January 2019 campaign financials; Brown’s departure as state Democratic Chairman

Things start to take shape for the 2019 local elections with a review of the campaign committee financial reports required of all committees, due at the State Board of Elections. The most relevant of the reports are for elected officials or candidates who will be running for office in 2019, so this is a brief report on those people.

The reports reflect transactions through January 11th and were required to be filed by January 15th. Here is a summary of some of the major candidates’ committees:

  • County Executive Mark Poloncarz has $445,074 in the bank already for his upcoming re-election campaign.
  • One prominent potential Republican challenger to Poloncarz, State Senator Chris Jacobs, has $345,746 in his campaign treasury. Senator Jacobs has substantially self-funded his previous campaigns and would likely do so again if he decides for run County Executive.
  • Another potential CE challenger, County Legislator Ed Rath, has $46,085 in his accounts.
  • As for the rumored CE candidacy of Laurie Lisowski Frey, she so far does not have a campaign account created.
  • Here are the current campaign committee balances of the incumbent Erie County Legislators. All eleven seats will be on the ballot in November, although only three or four of them may face serious competition. Here are the incumbents:
    • 1st District – Barbara Miller-Williams – $1,449
    • 2nd District – April Baskin — $9,080
    • 3rd District – Peter Savage — $34,946
    • 4th District – Kevin Hardwick — $30,155
    • 5th District – Thomas Loughran — $3,976
    • 6th District – Edward Rath — $46,085
    • 7th District – Timothy Meyers – $1,013
    • 8th District – John Bruso — $3,980
    • 9th District – Lynne Dixon — $17,797
    • 10th District – Joseph Lorigo – No report on file as of January 17
    • 11th District – John Mills — $7,461
  • All nine Buffalo Common Council seats will be on the ballot. Here’s how the incumbents’ campaign accounts stack up:
    • Delaware – Joel Feroleto — $43,075
    • Ellicott – Darius Pridgen — $41,457
    • Fillmore – David Franczyk — $3,160
    • Lovejoy – Richard Fontana — $6,370
    • Masten – Ulysees Wingo – No report filed since January 2018
    • Niagara –David Rivera – No report on file as of January 17
    • North – Joseph Golombek — $35,320
    • South – Christopher Scanlon — $46,494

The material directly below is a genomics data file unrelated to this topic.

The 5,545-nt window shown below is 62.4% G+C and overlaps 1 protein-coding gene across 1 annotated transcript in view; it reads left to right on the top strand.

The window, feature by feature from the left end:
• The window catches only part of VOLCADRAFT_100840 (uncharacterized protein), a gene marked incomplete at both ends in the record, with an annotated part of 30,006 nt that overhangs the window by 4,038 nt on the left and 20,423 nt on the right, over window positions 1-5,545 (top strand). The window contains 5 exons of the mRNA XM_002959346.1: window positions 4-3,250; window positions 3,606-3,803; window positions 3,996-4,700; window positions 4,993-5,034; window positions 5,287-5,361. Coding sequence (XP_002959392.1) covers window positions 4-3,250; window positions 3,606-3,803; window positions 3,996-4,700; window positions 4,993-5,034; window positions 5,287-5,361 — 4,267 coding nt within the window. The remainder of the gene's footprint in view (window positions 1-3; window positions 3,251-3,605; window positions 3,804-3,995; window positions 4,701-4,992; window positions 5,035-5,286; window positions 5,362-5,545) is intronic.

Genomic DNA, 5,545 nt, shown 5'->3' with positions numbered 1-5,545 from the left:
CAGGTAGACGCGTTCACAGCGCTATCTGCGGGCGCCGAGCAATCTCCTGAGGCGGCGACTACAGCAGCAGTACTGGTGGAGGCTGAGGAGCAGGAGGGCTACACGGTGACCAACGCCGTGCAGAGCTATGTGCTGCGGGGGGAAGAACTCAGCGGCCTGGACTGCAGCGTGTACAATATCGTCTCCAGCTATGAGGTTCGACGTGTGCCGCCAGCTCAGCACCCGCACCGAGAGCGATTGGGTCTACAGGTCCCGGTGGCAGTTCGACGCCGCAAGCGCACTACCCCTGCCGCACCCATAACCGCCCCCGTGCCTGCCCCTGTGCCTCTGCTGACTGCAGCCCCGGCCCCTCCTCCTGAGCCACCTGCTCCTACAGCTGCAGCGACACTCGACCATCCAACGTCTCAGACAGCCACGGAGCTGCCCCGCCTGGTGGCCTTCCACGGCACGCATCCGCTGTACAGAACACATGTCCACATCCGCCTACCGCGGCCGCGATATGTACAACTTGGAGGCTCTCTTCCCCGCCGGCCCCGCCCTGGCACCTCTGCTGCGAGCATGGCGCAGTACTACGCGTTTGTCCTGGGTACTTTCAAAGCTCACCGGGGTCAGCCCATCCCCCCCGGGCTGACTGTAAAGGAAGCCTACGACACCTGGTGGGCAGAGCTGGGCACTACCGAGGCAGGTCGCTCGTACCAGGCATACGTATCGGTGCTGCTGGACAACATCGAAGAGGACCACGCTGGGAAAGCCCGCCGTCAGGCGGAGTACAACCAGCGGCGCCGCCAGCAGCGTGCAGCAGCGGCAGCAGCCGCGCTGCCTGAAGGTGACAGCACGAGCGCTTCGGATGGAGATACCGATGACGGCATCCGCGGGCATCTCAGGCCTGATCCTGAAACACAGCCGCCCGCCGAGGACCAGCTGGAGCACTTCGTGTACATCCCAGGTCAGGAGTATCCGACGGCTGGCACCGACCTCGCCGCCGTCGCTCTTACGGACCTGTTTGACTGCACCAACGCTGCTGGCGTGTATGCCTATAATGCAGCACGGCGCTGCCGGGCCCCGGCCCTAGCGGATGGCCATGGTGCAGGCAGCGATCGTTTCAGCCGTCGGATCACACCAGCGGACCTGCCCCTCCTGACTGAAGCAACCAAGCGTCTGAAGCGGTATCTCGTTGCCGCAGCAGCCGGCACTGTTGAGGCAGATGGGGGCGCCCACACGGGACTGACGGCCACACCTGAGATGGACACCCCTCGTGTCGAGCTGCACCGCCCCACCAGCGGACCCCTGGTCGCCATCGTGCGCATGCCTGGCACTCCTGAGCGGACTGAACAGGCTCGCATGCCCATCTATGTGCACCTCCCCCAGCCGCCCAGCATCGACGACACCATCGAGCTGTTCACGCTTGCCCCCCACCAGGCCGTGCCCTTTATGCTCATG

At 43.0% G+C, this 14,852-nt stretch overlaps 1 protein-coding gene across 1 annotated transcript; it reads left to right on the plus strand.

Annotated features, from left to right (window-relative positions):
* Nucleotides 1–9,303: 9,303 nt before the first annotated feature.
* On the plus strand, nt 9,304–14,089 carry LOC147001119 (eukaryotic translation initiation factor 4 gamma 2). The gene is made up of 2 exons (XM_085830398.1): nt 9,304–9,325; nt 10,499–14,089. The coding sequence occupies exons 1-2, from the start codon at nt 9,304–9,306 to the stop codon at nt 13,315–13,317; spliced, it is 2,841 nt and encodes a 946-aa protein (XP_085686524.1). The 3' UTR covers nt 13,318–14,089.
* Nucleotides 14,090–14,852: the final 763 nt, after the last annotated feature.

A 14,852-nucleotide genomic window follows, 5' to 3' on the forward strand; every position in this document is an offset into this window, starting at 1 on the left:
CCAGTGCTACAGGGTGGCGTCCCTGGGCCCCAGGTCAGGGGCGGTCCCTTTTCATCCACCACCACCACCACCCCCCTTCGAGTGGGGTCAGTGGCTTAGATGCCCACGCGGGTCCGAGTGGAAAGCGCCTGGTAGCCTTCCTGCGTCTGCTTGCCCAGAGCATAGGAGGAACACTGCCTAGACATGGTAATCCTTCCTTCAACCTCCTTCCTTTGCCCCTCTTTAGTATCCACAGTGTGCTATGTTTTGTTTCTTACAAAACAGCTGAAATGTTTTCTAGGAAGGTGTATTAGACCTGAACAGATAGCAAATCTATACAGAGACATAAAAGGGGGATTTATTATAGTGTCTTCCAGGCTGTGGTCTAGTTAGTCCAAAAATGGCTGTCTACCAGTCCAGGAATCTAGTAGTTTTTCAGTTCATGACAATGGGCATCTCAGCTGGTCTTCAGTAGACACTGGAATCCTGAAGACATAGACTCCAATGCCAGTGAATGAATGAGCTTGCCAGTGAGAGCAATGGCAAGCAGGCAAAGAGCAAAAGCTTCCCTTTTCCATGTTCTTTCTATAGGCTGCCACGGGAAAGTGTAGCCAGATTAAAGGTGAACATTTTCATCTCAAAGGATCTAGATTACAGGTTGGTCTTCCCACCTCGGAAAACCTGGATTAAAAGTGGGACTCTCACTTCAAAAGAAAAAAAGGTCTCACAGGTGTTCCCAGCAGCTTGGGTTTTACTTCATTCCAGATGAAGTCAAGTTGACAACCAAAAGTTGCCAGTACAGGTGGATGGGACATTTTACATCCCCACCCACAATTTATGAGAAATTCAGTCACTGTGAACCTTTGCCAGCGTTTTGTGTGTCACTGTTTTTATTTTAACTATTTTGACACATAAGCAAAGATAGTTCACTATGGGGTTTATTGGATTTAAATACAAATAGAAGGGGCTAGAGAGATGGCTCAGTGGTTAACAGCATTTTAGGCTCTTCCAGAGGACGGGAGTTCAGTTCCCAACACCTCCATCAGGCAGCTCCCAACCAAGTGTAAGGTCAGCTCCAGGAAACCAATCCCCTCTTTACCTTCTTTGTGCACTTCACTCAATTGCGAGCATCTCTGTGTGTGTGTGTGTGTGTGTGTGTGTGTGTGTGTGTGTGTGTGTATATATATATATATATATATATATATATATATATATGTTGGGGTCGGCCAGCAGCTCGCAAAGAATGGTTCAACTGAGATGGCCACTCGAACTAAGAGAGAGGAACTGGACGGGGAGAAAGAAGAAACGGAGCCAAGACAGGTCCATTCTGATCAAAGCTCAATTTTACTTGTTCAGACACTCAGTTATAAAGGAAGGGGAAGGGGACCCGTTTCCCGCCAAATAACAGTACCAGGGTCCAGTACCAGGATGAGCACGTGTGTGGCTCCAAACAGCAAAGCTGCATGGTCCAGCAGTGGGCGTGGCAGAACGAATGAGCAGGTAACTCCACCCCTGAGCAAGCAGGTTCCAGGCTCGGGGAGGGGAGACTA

• University – Rasheed Wyatt – No report filed since January 2018
  • There will be a race for Buffalo City Comptroller to replace the departing Mark Schroeder. Potential candidates have yet to come forward.
  • There will be several State Supreme Court seats on the ballot in November, but the shape of those races will take some time to develop.
  • This is the year when all at-large and district representatives on the Buffalo School Board will be on the ballot. There are always lots of issues to occupy those campaign agendas. The School Board elections are in May.

Brown departs state Democratic chairmanship without explanation

Last Monday the New York Daily News reported that Buffalo Mayor Byron Brown had been replaced as New York State Democratic Chairman by Nassau County Democratic Chairman Jay Jacobs. Jacobs had a previous stint as state chair when Governor David Paterson was in office.

Governor Andrew Cuomo gave Brown the traditional pat on the back for his service to the party when he announced Brown’s departure and his replacement by Jacobs. Mayor Brown’s office, strangely, offered no explanation for what is going on or why the change is occurring now. Normally state party committees elect their leadership in September.

The Mayor reportedly was not in attendance at the Governor’s State of the State/2019 Budget presentation in Albany this week, an event Brown has regularly attended.

The Democratic Party State Chairmanship has for many years been primarily a figurehead position, with the real power held by the Committee staff, taking their direction from the governor’s office. The Cuomo announcement about the switch in chairs reaffirms that management arrangement.

There has been nothing publically revealed about why Brown is out, so one can only speculate: an impending appointment to some state position for Brown? A negative issue that has the governor looking to distance himself from Brown? Brown wanting to spend more time attending to the City of Buffalo’s fiscal crisis? Inquiring minds want to know.

Chris Collins — right for the wrong reason

As the garbage piles up at national monuments and parks; as TSA agents and other federal security personnel go to work without a paycheck; as Treasury Secretary Steve Mnuchin’s minions cut favors for their banker friends; Trumpworld spins out of control in all sorts of ways. This is all very unsettling, but probably makes Trump pals in Moscow very happy.

With all that is going on with Trump, it’s not hard to overlook some lesser political issues that are serious, but have been pushed out of the limelight by bigger developments. So that you don’t forget the less shiny objects, Congressman Chris Collins has come to the rescue.